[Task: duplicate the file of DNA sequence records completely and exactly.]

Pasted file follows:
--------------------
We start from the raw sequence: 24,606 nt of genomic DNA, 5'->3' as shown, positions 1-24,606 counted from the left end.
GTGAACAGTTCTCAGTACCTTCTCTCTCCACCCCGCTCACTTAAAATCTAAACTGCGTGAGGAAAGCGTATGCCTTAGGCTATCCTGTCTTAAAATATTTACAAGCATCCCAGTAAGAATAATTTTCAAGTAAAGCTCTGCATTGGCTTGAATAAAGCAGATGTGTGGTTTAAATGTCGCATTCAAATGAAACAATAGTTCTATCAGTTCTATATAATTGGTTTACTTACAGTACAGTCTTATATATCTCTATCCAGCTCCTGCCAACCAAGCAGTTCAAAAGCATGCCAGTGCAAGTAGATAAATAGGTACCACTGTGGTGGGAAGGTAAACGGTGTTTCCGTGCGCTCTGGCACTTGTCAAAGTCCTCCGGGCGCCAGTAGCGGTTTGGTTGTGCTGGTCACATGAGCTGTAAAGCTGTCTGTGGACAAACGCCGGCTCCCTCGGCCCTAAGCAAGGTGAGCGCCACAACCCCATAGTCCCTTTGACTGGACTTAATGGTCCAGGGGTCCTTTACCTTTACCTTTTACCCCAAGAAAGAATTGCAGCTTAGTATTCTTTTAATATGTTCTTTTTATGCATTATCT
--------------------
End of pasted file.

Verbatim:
We start from the raw sequence: 24,606 nt of genomic DNA, 5'->3' as shown, positions 1-24,606 counted from the left end.
GTGAACAGTTCTCAGTACCTTCTCTCTCCACCCCGCTCACTTAAAATCTAAACTGCGTGAGGAAAGCGTATGCCTTAGGCTATCCTGTCTTAAAATATTTACAAGCATCCCAGTAAGAATAATTTTCAAGTAAAGCTCTGCATTGGCTTGAATAAAGCAGATGTGTGGTTTAAATGTCGCATTCAAATGAAACAATAGTTCTATCAGTTCTATATAATTGGTTTACTTACAGTACAGTCTTATATATCTCTATCCAGCTCCTGCCAACCAAGCAGTTCAAAAGCATGCCAGTGCAAGTAGATAAATAGGTACCACTGTGGTGGGAAGGTAAACGGTGTTTCCGTGCGCTCTGGCACTTGTCAAAGTCCTCCGGGCGCCAGTAGCGGTTTGGTTGTGCTGGTCACATGAGCTGTAAAGCTGTCTGTGGACAAACGCCGGCTCCCTCGGCCCTAAGCAAGGTGAGCGCCACAACCCCATAGTCCCTTTGACTGGACTTAATGGTCCAGGGGTCCTTTACCTTTACCTTTTACCCCAAGAAAGAATTGCAGCTTAGTATTCTTTTAATATGTTCTTTTTATGCATTATCT